Channel 4 are embarking on a social experiment to see if love really can come after marriage.
Their new “groundbreaking” concept will see three couples, who have been matched using a series of scientific and social criteria, walk down the aisle. And then get to know each other.
That’s right, the broadcaster is arranging three marriages between people who have never met before to see if the act of marriage will help create a bond leading to true love. After six weeks of married life, the couples will decide if they want to stay together as husband and wife.
Sounds strange, right? Well, it’s not the first time Channel 4 has embraced a wacky format. Here are a few of the most weird and wonderful…
Married at First Sight isn’t the first time Channel 4 has delved into the land of love. Far from it. First Dates, which returned for a second series this year, sees singles embark on blind dates while being filmed. The prospective partners share a meal (and loads of awkward pauses) before speaking to camera to decide if they want to see their match for a second date. As if first dates weren’t hard enough…
Earlier this year Channel 4 went where no TV broadcaster had gone before. That’s right, into SPACE. C4 aired a season of shows presented by Dermot O’Leary, live from Earth and the International Space Station. One of the episodes even let viewers watch a live 90-minute orbit of the planet. Now if that’s not mind blowing, we don’t know what is.
Novice celebrities taking part in snow sports, sometimes live on telly. “Surely this is a recipe for disaster or at least hugely dangerous for the show’s eager contestants,” we cried. And our fears were founded. Two celebs dropped out before the show even started and of the 12 stars who were there at the start of the live shows, four withdrew after suffering injuries. The eventual winner was backup contestant Joe McElderry, who was drafted in half way through to replace injured Henry Conway. All in the name of entertaining the nation, eh?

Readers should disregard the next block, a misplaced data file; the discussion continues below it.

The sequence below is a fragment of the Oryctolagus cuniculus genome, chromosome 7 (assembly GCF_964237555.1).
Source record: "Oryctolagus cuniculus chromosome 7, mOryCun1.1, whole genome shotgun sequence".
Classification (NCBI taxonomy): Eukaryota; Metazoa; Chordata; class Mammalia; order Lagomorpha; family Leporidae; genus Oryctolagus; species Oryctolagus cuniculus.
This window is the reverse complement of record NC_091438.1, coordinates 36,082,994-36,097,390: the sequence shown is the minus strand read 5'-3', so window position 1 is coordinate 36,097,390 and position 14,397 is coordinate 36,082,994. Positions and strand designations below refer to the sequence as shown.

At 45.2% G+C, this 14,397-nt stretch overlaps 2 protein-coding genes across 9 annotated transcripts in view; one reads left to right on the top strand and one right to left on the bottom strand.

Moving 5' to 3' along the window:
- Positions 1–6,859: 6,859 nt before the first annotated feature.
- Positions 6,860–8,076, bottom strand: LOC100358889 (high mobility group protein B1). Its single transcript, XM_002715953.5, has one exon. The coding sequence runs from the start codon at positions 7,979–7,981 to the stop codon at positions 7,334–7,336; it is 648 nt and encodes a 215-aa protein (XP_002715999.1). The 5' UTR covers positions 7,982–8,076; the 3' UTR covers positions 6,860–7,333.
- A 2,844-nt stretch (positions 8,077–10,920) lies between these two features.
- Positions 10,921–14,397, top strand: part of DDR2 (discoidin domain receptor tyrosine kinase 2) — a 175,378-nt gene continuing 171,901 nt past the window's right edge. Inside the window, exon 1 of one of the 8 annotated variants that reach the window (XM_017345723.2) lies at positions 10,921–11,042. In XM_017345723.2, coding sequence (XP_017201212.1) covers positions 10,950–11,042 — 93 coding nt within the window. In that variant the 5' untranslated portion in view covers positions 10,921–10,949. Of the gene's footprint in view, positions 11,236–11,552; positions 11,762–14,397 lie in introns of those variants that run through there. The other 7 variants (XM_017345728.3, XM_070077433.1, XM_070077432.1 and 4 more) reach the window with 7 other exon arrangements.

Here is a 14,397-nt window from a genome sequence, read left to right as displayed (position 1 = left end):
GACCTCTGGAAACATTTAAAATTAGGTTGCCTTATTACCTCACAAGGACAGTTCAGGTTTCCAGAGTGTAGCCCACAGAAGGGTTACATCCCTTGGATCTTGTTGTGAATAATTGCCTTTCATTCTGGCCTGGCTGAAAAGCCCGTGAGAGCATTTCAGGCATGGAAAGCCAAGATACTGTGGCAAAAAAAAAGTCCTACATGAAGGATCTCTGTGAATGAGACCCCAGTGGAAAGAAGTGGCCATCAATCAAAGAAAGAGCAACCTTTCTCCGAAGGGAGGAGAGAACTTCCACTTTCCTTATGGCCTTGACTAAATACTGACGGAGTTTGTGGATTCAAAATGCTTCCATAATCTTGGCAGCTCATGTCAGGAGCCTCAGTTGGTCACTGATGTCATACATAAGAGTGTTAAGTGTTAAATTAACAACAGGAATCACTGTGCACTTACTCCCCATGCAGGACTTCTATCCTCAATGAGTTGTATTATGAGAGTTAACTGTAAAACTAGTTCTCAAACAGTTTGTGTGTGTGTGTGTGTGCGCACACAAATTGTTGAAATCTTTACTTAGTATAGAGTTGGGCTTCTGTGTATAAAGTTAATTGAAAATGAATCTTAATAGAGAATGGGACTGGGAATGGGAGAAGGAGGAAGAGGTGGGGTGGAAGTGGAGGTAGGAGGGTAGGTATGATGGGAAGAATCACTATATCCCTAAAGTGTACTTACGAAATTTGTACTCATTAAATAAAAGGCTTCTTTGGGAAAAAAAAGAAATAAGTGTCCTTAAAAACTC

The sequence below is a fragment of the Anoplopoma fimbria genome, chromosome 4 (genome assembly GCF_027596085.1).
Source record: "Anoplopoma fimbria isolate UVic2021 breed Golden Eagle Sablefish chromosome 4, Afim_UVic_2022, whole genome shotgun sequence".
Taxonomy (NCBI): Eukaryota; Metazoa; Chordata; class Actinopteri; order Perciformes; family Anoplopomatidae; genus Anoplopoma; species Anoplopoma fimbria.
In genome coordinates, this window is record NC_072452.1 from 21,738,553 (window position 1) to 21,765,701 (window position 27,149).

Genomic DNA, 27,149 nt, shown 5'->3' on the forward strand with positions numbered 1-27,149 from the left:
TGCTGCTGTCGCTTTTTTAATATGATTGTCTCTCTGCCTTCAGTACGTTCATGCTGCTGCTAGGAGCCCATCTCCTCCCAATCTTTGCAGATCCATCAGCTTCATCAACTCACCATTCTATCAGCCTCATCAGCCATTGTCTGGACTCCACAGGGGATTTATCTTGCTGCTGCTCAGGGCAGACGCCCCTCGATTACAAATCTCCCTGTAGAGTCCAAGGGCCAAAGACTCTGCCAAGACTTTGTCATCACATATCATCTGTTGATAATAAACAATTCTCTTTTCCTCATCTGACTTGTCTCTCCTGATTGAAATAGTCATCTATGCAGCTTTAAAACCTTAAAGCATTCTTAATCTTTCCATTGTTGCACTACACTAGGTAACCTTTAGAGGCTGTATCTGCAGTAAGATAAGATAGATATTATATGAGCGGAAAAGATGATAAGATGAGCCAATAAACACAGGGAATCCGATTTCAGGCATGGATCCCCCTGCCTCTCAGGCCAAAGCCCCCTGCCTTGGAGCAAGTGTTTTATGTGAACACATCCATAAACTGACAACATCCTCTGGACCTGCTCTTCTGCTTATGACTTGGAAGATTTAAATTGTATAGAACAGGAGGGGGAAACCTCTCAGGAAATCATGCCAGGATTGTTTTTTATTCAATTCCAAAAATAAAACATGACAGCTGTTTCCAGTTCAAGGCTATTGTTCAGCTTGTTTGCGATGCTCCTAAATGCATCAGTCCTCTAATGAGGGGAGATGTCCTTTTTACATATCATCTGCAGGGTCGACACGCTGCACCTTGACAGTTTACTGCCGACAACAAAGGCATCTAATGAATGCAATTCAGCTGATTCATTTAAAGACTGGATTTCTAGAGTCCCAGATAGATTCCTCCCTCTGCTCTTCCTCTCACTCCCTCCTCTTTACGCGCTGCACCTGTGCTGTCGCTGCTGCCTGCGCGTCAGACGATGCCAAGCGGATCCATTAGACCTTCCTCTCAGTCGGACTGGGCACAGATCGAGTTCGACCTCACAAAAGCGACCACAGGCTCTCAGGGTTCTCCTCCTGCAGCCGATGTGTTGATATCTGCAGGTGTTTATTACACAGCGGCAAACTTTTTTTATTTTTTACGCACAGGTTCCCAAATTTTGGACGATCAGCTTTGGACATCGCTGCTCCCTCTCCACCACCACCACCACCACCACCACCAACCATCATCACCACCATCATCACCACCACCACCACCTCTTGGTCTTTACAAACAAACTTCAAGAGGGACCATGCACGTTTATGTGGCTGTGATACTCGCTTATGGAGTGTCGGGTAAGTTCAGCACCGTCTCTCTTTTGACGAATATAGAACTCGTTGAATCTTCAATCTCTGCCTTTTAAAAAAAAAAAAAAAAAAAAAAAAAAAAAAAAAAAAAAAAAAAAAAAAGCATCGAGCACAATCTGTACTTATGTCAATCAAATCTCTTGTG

Who knew watching people watching TV could be so entertaining? We weren’t convinced when Channel 4 first announced plans to plant cameras in the nation’s living rooms, but what sounded like an ob-doc too far turned out to be one of the nation’s favourite formats. In fact, people love it so much it’s even been nominated for the Radio Times Audience Award at this year’s Bafta ceremony.
You can’t accuse Channel 4 of being afraid of controversy… Last year’s Sex Box saw real-life couples go into an opaque (and luckily soundproof) box and have sex on TV before popping their clothes back on and heading out in front of a live studio audience to discuss the experience with a panel of experts. The idea of the show was to have an open and grown up discussion about sex, though even the experts couldn’t help having a bit of a giggle.
From sex to childbirth – and another of Channel 4’s runaway successes. Now on its fifth series, One Born Every Minute sets up cameras in maternity hospitals to record the miracle of birth – blood, sweat, tears and all. The format doesn’t shy away from anything, be it labouring mothers, worried dads or midwives having a natter over a cup of tea. And the show is surprisingly affecting. We challenge you to sit through the hour without your bottom lip wobbling.
It might be on Channel 5 now, but Big Brother first opened its unblinking eye on Channel 4 in 2000. As the years have passed the contestants themselves have got weirder and wackier, but back then the “social experiment” itself was enough to grab people’s attention. Loosely inspired by George Orwell’s novel Nineteen Eighty-Four, Channel 4 sent ten contestants into a custom built house for 64 days and let them battle it out to avoid eviction.
Fried Chicken Shop
It doesn’t seem like the most obvious of filming locations, but Channel 4 decided the place to get a real insight into the life of Brits was to capture them hanging out in a bustling South London chicken shop. And how right they were. The unlikely hit shines a surprisingly entertaining light on the greasy goings on, from the staff who serve up the chicken to the customers who come in to buy it.
Now if you want putting off your dinner, this is the Channel 4 show for you. Embarrassing Bodies lets people who suffer from an ailment so embarrassing that they don’t want to go to the doctors go on telly and show it to the nation instead. (The show also raises awareness about conditions and aims to help viewers self-diagnose at home.) For some unknown reason you lot have been tuning into the Bafta-winning medical show for six whole series, as well as a number of spin off specials. Please, just go to the doctor’s, people.
Ellie is an entertainment, TV and film journalist writing news and (hopefully incredibly witty) comment for RadioTimes.com. She loves light-hearted dramas and glossy US series - and is more than a little bit obsessed with Downton Abbey. Foodie, sun-seeker and aspiring novelist in her own time. Likes the fact that her name rhymes with telly.